A Big Fat “NO” – Greeks Celebrate, Not Paying Taxes & Debt A Patriotism

Pin It

Jul 06 2015
Linked In

Greeks overwhelmingly rejected conditions of a rescue package from creditors on Sunday. Results showed 61% voted “NO” compared with 38% for “YES” with 97% of the vote counted. Thousands of jubilant government supporters celebrated in Syntagma Square in front of Parliament, waving Greek flags and chanting “No, No, No!”

Greece Voted No in Referendum 2015 - Celebration

It was a sweet victory for Prime Minister Alexis Tsipras, who had gambled the future of his 5-month-old coalition government, in a game of brinkmanship with Greece’s creditors from other European countries that use the euro currency, the International Monetary Fund (IMF) and the European Central Bank (ECB).


Amusingly, opinion polls Friday showed that 74% or more want their country to remain in the euro. So, what the Greeks want is pretty simple. They have defaulted on their debt because they can’t and won’t pay. On top of that, they want more bailout money – in Euro – to be pumped into Greece, without any obligation to pay back.

Greece Euro Exit - Prime Minister Alexis Tsipras - Can't Pay, Won't Pay, Don't Care to Pay

Essentially, the Greeks are calling European Union’s bluff, betting that the EU won’t kick Greece out and would instead stroke their backs with more free money to keep Greece economy going. Does this prove the concept of euro zone actually cannot fit all? It doesn’t matter to the Greeks, as long as they can squeeze every single drop of money from the EU.


But why was Prime Minister Alexis Tsipras so damn sure IMF and the ECB would bend over in this poker game? Because if the EU does not solve the problem by agreeing to pump more money, or at least write-off some of Greece’s debt, a prolong crisis would affect the stability of euro zone. Without paying their Euro debt, Greece can still hop to Russia and China for help.

Greek Economy Collapsing - Statue with Falling Hands

The next big deadline in this crisis markets will focus on is July 20, when Greece is due to repay 3.5 billion euros to the ECB. And the bet is on the table that Tsipras administration would default again. There’s only one solution for EU on this – kicks Greece out of EU – no matter how painful it may be.


Even if the Greeks have had voted “YES”, Greece can continues to default without major haircut. And seeing how their buddy Greece is being given rounds and round of free flows of money without punishments, the Portuguese, Spanish and the Italians may follow. After all, why should they pay their debt when it’s perfectly alright not to do so?

European Union and Members Flags

Not everyone support the European project in the first place. At least, tonnes of British have been calling the exit of U.K. from the EU for as long as one can remember. Britain Prime Minister David Cameron has committed to call by end 2017 on whether Britain should stay in the EU.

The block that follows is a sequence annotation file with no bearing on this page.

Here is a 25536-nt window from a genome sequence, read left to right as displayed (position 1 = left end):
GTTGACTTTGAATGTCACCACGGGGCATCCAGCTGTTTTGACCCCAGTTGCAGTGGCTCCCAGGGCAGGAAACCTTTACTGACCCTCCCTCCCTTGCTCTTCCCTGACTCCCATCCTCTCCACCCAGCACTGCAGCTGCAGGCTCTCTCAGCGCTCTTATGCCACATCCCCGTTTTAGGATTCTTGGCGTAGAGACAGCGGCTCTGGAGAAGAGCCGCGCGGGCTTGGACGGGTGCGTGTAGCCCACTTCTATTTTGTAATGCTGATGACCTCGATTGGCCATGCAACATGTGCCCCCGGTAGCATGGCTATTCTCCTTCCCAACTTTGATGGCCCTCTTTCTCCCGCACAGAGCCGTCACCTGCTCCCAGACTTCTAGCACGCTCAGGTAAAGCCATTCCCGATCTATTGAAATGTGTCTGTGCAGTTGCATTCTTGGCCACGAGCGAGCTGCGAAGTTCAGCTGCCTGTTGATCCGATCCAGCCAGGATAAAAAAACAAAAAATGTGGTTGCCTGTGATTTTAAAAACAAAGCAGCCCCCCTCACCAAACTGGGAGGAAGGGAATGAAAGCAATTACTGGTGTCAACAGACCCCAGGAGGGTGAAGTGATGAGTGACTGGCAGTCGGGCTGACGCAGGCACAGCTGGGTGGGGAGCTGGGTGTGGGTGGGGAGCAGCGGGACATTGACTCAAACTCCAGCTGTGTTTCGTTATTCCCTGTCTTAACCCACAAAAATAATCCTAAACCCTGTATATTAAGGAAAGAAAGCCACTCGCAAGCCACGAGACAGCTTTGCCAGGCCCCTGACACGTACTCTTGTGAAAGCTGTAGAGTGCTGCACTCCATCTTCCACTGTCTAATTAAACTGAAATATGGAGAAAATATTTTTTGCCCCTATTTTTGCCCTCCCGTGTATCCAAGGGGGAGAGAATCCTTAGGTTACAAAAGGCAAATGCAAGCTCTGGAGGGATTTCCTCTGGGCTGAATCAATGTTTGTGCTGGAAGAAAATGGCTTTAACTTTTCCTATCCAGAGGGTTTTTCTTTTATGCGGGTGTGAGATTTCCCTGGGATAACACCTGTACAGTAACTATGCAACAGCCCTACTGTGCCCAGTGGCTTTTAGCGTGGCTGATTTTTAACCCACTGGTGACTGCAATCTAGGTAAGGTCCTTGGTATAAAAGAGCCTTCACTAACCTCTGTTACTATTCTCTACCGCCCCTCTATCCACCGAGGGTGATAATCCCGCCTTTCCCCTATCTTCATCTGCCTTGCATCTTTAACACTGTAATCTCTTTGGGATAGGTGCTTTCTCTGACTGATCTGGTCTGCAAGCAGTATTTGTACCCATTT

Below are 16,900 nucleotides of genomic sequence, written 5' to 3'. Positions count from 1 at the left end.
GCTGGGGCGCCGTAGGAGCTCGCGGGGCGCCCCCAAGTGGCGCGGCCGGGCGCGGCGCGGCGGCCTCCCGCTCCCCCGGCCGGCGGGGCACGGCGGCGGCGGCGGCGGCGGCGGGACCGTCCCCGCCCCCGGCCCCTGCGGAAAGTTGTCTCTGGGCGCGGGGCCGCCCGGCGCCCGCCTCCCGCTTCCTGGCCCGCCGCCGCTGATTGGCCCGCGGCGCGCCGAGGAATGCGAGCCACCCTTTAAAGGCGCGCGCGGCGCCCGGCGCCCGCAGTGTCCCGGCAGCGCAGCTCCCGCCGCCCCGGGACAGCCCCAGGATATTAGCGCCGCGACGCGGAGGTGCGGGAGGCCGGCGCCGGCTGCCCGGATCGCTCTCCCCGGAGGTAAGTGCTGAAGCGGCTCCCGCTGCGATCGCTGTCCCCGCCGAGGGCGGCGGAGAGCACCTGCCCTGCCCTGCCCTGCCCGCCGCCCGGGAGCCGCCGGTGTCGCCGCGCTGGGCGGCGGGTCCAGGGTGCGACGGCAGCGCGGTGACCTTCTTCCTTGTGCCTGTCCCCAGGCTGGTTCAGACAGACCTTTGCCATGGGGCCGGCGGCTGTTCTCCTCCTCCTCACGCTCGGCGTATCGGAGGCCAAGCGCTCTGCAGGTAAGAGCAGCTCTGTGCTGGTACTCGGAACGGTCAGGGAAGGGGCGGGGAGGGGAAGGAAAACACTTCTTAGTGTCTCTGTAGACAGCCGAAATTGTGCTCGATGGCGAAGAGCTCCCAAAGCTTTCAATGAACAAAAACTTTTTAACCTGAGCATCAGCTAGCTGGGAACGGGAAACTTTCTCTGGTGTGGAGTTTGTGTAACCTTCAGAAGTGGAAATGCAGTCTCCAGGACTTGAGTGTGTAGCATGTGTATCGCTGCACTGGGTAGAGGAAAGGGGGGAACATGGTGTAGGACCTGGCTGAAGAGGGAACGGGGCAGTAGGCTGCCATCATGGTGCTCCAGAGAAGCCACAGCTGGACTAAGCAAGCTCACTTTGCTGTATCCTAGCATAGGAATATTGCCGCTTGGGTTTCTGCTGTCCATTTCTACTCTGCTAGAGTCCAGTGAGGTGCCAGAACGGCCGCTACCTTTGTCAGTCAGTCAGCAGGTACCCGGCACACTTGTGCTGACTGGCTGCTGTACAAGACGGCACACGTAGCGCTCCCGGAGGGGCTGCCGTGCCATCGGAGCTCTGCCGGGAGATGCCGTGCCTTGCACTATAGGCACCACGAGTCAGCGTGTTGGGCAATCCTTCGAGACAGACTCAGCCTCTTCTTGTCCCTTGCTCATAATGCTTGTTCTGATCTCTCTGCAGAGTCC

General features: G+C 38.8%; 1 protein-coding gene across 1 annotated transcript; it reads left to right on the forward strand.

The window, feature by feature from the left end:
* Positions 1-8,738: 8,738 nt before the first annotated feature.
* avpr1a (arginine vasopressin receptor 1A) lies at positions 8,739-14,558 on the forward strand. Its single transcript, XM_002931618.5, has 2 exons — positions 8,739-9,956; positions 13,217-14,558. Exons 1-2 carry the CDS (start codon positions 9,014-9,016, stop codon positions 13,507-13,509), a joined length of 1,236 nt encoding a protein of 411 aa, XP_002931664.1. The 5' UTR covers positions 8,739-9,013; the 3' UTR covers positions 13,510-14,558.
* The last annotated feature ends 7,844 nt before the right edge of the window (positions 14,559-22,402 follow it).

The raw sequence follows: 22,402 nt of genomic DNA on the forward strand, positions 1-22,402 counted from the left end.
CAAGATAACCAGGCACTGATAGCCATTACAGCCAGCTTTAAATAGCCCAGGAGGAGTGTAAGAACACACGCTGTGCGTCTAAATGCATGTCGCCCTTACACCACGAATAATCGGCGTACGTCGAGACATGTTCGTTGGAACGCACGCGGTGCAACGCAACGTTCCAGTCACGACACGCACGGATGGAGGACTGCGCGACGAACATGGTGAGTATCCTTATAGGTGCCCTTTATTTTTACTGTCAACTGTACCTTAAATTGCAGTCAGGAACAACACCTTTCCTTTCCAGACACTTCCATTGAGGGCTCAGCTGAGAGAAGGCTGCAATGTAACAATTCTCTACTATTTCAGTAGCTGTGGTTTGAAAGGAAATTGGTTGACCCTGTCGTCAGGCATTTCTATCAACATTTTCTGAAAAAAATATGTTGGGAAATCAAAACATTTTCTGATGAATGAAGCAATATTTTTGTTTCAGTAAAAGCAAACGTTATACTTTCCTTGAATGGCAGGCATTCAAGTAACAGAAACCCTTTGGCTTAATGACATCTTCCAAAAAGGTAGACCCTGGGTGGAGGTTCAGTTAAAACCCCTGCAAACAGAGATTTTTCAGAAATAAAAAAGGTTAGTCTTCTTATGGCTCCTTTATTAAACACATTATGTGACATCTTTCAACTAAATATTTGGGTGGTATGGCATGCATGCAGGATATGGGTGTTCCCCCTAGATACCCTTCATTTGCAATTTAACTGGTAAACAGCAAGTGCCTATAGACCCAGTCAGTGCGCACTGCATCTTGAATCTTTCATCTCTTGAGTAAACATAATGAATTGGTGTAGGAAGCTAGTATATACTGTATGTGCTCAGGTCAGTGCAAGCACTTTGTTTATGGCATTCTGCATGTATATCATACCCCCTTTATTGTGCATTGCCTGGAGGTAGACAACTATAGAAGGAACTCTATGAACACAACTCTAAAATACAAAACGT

The EU and euro were perceived to be a failure, as a handful of elites lead the 500 million Europeans into economic stagnation and failed to protect workers from globalization, immigration and decline. But the mess that Greece has gotten itself into was primarily due to its own government and people.

Greek Economy Collapsing - Cartoon

According to Washington Post, only 2.3% Germans do not pay their taxes whereas a staggering 89.5% Greeks do not pay their taxes promptly. At the end of 2014, Greeks owed their government about €76 billion (US$84 billion; RM320 billion) in unpaid taxes accrued over decades. In case you didn’t know, Greeks were particularly proud of not paying taxes.


Here’s why. During the country’s centuries long occupation by the Ottomans, avoiding taxes was a sign of patriotism. Greeks generally consider taxes as theft, what more with their own government which they see as corrupt, inefficient and unreliable. That was how PM Alexis Tsipras’ leftist party Syriza won big – they campaigned against the tax increases championed by the previous government.

Greece Voted No in Referendum 2015 - Vote NO

While Greece’s unemployment was bad enough at 25.6% (March 2015), the unemployment of its youth between the age of 15 to 24 was worse – closing to 60% of the total unemployment. But the last straw that broke the camel’s back – the Greece’s pension system where currently only 4 working people for every 3 pensioners.


Other Articles That May Interest You …

Pin It

FinanceTwitter SignOff
If you enjoyed this post, what shall you do next? Consider:

Like FinanceTwitter Tweet FinanceTwitter Subscribe Newsletter   Leave Comment Share With Others


Add your comment now.

Leave a Reply


(required)(will not be published)